9 Dishwashers Washing and rinsing dishes by hand three times a day uses more hot water and energy than one load a day in an automatic dishwasher. Here are some tips for operating your dishwasher efficiently: n Run your dishwasher only when it is filled to capacity, but not overloaded. n Choose the shortest wash cycle that will clean your dishes, and scrape off food before loading dishes into the dishwasher. n Wait to use your dishwasher until night on hot days. You will avoid adding heat in the house during the hottest time of the day. n When shopping for a dishwasher, look for features that will reduce water use, such as booster heaters and smart controls. Look for ENERGY STAR models. In the laundry room Clothes washer n Wash with warm or cold water rather than hot. Rinse all loads with cold water. n Run full loads. Reduce the water level setting for small loads. n When shopping for a washer, look for the following efficiency features: water level controls, suds-saver features, spin cycle adjustment and large capacity. Choose an energy-efficient model you ll use less energy, water and detergent. Check for available incentives at bewattsmart.com. Clothes dryer n Hang clothes outside when it is sunny. n Clean the lint filter after every load. n Run separate loads for fast and slow-drying clothes. n When purchasing a new dryer, look for humidity or moisture drying control, which can reduce costs by 10 to 15 percent. Tumble action reverses the spin direction during the cycle and dries clothes 10 percent faster. Cooking appliances n If you have both a large and a small oven, use the smaller one whenever possible. n Consider using a microwave oven, grill or toaster/broiler instead of the oven. n Cook by time and temperature. Precise timing eliminates repeated opening of the oven door to check on cooking progress. Each time the door is opened, the temperature drops 25º F to 50º F. n Use a slow cooker or crockpot to cook stews and single-dish meals. n When shopping for a new oven, consider a convection oven. These ovens are usually more efficient than conventional ovens because heated air is continuously circulated to reduce the required temperature and cooking times. Self-cleaning ovens are also a good choice because they have more insulation, hold heat better and cost less to use

10 Shopping for appliances Most major appliances come with Energy Guide labels to help you compare the energy use of models and brands you re considering. You can use these estimates to decide which model is right for you. Also check for the ENERGY STAR logo from the Environmental Protection Agency (EPA). ENERGY STAR qualified appliances exceed existing federal efficiency standards. Learn more about ENERGY STAR at energystar.gov. Unplug the thug with standby power strips Chances are standby power is costing you money. Estimates show that 5 percent of electricity used in the United States goes to standby power. You could be making a big step towards energy and money savings by plugging electronics like computers, printers, faxes, televisions and cell phone chargers into a power strip that can be turned off when your electronics are not in use or are fully charged. New smart power strips make saving money and energy easier by sensing when your electronics are idle and cutting off the power flow to them. Devices like the WattStopper and the Smart Strip Power Strip can be ordered online. While you re out Even when you re away, your home is still using electricity. If you are leaving for more than a few days, here are some things you can do to keep energy use down: n When heating, lower your thermostat to 50º F to 60º F. Lower than 50º F you run the risk of frozen pipes in cold weather. When cooling, turn your thermostat up to 80º F to 85º F. n Turn off your water heater if you ll be away for more than three days. Turn an electric water heater off at the circuit breaker panel, or set a gas heater to pilot or low. n Unplug electrical equipment such as TVs, DVD players and computers, because they can draw power even when not in use. 15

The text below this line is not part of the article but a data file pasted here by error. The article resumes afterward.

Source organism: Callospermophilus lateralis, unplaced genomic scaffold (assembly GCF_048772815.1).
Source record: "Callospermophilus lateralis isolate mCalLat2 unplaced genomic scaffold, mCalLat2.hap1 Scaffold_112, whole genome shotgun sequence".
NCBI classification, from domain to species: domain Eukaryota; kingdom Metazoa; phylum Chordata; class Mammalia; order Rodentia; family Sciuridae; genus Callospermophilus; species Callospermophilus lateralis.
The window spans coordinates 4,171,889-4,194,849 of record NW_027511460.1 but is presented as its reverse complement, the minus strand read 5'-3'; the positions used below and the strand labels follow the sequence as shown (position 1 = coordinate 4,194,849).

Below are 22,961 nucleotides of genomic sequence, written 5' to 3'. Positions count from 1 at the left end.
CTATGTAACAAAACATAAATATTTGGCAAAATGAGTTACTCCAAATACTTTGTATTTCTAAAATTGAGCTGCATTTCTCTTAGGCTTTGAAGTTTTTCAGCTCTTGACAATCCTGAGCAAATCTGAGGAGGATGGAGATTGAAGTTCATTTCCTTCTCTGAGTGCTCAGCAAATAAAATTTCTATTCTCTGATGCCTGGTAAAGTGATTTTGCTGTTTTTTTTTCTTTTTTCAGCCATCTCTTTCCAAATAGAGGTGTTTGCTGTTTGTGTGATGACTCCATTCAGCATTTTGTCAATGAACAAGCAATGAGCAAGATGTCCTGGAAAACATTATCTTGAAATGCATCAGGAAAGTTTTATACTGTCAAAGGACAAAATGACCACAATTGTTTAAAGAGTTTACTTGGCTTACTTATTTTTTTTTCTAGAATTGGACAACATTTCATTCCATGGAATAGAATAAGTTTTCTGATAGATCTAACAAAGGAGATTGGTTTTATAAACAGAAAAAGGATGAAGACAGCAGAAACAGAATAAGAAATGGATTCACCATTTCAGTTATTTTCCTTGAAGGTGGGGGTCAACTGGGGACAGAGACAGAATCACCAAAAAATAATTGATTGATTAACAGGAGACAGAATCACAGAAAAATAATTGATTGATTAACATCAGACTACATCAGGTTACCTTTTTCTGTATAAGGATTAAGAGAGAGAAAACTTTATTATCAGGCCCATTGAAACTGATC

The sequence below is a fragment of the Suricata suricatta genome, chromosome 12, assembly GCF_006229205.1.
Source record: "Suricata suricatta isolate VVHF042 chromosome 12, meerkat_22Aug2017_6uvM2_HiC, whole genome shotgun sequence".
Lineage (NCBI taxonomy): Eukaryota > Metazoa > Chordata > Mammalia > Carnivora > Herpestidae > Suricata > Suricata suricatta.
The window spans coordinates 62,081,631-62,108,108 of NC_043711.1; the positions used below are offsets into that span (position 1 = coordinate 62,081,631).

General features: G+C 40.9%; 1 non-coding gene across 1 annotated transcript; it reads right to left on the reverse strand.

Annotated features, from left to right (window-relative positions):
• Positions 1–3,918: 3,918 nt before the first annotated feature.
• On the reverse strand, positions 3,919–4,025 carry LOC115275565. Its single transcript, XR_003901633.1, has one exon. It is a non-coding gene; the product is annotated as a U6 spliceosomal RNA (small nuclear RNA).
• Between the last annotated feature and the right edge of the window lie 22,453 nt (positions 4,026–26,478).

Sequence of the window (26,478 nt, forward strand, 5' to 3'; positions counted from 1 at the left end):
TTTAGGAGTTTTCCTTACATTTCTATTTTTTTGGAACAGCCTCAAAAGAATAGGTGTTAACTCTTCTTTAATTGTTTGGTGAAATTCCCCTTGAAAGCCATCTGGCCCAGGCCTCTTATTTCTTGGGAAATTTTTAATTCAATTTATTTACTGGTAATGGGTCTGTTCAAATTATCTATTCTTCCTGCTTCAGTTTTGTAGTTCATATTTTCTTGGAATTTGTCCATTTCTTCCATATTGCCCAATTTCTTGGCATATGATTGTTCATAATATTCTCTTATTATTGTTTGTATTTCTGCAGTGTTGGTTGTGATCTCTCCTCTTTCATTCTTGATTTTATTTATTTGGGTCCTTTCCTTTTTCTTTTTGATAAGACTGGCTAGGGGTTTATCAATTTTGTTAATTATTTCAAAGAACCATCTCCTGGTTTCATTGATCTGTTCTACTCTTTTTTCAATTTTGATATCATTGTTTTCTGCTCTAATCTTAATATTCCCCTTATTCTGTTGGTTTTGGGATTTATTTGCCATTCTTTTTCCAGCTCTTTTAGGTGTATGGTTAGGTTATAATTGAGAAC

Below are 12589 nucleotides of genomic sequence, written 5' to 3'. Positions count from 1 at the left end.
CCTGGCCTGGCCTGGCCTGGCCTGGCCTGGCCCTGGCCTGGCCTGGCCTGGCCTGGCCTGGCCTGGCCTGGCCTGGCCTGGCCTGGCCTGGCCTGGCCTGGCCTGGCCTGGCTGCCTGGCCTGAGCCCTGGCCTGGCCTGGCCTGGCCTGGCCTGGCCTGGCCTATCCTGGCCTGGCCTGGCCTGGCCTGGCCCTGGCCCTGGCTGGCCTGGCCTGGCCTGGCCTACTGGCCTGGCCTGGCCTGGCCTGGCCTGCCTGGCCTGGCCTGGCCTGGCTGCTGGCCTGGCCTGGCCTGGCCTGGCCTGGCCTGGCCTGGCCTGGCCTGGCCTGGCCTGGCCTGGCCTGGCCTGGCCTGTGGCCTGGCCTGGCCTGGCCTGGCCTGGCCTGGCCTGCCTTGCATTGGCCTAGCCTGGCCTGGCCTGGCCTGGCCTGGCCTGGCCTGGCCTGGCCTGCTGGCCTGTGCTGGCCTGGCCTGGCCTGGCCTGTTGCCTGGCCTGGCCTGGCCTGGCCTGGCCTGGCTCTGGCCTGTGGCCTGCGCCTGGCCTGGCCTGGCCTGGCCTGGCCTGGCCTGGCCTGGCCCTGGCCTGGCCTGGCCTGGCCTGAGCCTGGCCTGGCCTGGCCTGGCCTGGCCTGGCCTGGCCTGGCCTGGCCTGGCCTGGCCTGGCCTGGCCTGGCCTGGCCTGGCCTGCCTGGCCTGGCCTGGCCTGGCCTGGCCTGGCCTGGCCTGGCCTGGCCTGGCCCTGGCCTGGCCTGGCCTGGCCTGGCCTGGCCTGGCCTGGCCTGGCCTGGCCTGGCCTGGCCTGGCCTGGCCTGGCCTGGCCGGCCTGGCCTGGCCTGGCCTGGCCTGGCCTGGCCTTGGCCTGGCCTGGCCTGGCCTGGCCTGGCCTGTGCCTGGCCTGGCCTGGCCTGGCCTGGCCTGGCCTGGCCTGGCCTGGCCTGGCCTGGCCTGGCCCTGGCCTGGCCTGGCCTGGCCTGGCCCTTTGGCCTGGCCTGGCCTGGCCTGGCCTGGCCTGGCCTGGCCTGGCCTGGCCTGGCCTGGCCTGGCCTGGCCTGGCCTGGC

11 Weatherization easy energy-saving improvements You may want to consider tackling some of the easier, more inexpensive energy-saving projects around the house. Most local building supply stores stock a variety of insulation, caulking and weatherstripping products. Little energy-efficiency upgrades can add up to big energy savings and increased comfort. Insulation Besides reducing energy loss, proper insulation increases comfort levels by reducing drafts and keeping temperatures more constant throughout your home. Getting started The most important areas in your home to insulate are the attic, floors and walls. Here s what you ll need to know to get the job done: n Decide whether you want to do the insulation work yourself or hire a contractor. Take into consideration that some insulation jobs are easier than others. n If you do the job yourself, follow installation instructions carefully and adhere to proper safety precautions. n If you d like a contractor to do the work, make sure you get several bids. Only hire a licensed, bonded contractor. n Decide what type of insulation you need. This will depend on the area you are insulating. n When purchasing insulation, check the R-value. The higher the number the higher the insulating capability. You can ask a knowledgeable salesperson to help determine the R-value of insulation you need. Recommended insulation R-values: Attics Floors Walls R-38 or greater R-30 or greater R-13 or fill cavity 18